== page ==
You may not have heard of the high-tech company, Quirky, which filed for bankruptcy and then starting selling off its assets in 2015. You may, however, have heard of Wink, a home automation hub. Quirky was an early innovator and high flier in the home automation business, but it couldn’t survive on its own. It was forced to sell Wink as part of its bankruptcy.
I first saw the Wink automation system show up in my Facebook feed. Now, Quirky has filed a class-action suit in federal court against Facebook, saying the social media company’s misrepresented ad metrics led to them and other marketers paying more for Facebook video ads than they otherwise would have been willing to pay.
Quirky contends in the suit that the calculation errors Facebook made were “obvious errors” and should have been discovered by a “reasonable auditing and verification process.”
“Facebook’s failure to employ reasonable auditing and verification procedures gave it an unfair competitive advantage, as it allowed Facebook to provide video-advertising services at a lower cost and made those advertising services appear to be more effective than they were.” – Quirky lawsuit via MediaPost
Facebook uncovered what it called “an error in the way we calculate video metrics” as part of its apology to the advertising community.
“…We found an error in the way we calculate one of the video metrics on our dashboard — average duration of video viewed. The metric should have reflected the total time spent watching a video divided by the total number of people who played the video. But it didn’t — it reflected the total time spent watching a video divided by only the number of “views” of a video (that is, when the video was watched for three or more seconds).” — David Fischer — VP, Business and Marketing Partnerships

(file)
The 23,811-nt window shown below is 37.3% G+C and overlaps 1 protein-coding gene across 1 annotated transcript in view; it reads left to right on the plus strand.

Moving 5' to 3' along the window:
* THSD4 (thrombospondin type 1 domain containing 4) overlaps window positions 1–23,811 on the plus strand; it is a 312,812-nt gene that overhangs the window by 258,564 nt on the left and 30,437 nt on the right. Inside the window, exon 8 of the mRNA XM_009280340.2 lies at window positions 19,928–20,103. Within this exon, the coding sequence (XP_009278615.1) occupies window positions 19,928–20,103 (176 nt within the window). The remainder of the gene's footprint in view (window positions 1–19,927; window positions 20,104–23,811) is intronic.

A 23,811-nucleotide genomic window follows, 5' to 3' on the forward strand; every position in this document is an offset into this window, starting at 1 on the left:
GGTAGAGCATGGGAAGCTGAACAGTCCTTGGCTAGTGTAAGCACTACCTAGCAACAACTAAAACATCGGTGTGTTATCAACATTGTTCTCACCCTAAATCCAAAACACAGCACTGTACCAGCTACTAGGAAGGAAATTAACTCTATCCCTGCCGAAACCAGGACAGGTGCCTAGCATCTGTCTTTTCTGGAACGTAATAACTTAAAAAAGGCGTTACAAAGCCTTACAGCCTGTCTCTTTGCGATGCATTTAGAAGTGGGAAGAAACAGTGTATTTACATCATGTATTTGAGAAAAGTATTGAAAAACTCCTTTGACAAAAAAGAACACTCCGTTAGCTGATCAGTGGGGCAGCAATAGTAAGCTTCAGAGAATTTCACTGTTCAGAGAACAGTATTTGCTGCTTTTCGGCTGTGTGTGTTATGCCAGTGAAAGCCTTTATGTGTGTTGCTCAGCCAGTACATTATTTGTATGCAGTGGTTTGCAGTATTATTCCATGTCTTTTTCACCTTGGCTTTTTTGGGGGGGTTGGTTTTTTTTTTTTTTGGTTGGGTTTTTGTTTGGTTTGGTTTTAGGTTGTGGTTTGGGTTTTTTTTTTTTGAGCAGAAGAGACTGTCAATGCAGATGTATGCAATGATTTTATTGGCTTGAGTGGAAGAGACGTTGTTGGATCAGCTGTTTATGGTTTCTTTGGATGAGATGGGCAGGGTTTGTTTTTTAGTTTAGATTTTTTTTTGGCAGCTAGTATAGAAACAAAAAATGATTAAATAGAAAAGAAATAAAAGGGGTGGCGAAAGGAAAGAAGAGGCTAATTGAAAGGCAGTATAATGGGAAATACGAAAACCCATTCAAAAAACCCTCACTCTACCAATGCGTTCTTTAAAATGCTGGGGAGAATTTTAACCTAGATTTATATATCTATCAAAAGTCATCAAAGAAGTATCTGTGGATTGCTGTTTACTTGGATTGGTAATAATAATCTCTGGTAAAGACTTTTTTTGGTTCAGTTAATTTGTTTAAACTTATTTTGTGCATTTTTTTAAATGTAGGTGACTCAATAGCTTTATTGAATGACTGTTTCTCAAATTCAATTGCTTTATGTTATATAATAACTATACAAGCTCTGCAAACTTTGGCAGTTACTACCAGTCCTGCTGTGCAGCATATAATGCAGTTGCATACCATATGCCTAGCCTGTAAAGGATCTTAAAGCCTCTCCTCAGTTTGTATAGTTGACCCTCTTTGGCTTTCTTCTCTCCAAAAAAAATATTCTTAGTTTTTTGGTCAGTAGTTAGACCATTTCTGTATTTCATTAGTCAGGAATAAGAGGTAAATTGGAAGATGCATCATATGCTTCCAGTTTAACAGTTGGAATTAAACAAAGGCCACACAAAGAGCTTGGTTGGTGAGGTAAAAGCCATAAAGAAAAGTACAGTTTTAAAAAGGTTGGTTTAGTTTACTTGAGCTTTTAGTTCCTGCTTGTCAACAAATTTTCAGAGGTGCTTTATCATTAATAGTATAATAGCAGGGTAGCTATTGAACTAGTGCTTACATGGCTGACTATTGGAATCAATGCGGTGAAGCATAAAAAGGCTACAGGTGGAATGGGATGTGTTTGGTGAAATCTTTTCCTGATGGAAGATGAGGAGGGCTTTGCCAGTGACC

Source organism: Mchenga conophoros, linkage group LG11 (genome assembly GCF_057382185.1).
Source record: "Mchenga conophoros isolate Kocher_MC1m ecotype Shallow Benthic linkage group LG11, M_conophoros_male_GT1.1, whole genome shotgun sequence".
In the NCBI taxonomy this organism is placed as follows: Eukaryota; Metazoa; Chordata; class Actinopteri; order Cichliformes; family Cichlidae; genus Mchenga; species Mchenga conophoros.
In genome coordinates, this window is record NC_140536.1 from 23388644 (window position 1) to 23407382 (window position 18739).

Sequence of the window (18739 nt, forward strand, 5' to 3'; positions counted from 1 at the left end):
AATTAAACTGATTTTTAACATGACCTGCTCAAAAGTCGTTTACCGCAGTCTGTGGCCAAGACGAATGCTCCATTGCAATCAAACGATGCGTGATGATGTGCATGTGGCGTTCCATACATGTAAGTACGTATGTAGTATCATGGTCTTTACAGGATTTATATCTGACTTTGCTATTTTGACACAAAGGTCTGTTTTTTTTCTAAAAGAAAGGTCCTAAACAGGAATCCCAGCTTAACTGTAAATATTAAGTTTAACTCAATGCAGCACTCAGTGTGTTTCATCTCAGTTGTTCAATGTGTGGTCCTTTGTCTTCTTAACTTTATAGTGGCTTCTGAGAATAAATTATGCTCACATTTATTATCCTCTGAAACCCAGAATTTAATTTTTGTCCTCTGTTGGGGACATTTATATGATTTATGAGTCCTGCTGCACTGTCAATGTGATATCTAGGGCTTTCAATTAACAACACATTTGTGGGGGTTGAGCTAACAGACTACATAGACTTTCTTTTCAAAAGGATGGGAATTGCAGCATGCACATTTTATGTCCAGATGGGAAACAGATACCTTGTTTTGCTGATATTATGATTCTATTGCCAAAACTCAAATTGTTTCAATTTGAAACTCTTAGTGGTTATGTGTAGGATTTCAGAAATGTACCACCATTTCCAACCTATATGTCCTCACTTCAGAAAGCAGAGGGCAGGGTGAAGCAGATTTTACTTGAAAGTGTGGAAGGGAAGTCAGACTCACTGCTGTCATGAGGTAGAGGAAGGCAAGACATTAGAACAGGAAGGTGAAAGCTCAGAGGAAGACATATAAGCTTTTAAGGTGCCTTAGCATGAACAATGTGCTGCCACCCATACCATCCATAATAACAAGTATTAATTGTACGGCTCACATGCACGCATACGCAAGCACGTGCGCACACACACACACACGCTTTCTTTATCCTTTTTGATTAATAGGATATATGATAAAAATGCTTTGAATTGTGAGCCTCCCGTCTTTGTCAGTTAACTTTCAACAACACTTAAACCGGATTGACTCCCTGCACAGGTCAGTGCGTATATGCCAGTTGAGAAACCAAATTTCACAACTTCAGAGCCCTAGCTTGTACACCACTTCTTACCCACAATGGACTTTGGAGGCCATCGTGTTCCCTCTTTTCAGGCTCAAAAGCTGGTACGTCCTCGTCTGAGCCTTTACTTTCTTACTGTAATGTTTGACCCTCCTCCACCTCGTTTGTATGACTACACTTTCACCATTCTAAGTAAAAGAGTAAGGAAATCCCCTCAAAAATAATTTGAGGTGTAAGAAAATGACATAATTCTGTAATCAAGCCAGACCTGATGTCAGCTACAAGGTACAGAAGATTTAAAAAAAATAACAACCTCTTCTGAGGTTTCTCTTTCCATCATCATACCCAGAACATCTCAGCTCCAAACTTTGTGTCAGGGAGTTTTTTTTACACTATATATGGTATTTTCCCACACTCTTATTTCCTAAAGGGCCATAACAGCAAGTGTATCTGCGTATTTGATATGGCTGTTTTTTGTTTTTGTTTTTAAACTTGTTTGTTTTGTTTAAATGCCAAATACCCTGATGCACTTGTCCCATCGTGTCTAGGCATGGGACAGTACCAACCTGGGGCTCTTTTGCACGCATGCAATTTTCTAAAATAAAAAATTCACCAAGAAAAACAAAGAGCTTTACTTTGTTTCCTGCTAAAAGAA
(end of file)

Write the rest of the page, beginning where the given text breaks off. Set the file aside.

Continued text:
Still, the error went undiscovered for two years. A lot of ad dollars (billions) were spent in those two years. Bad metrics don’t sit well with the people who spent those dollars. Publicis is one of the world’s largest ad buyers.
Two years of reporting inflated performance numbers is unacceptable.” — Publicis memo to clients, published in The Wall Street Journal.
Not the only lawsuit over fraudulent ad reporting against Facebook
Facebook is also facing another class-action suit from a group of PR and marketing folks. Mark Fierro, Greg Agustin and Tom Letiza are the named litigants.
“As a result of Facebook’s ‘fraudulent’ conduct, plaintiffs and members of the class expended money on advertising that they would not otherwise have spent based on a false belief that the advertisements were more successful than they actually were.” – Lawsuit against Facebook from Fierro, Agustin, Letiza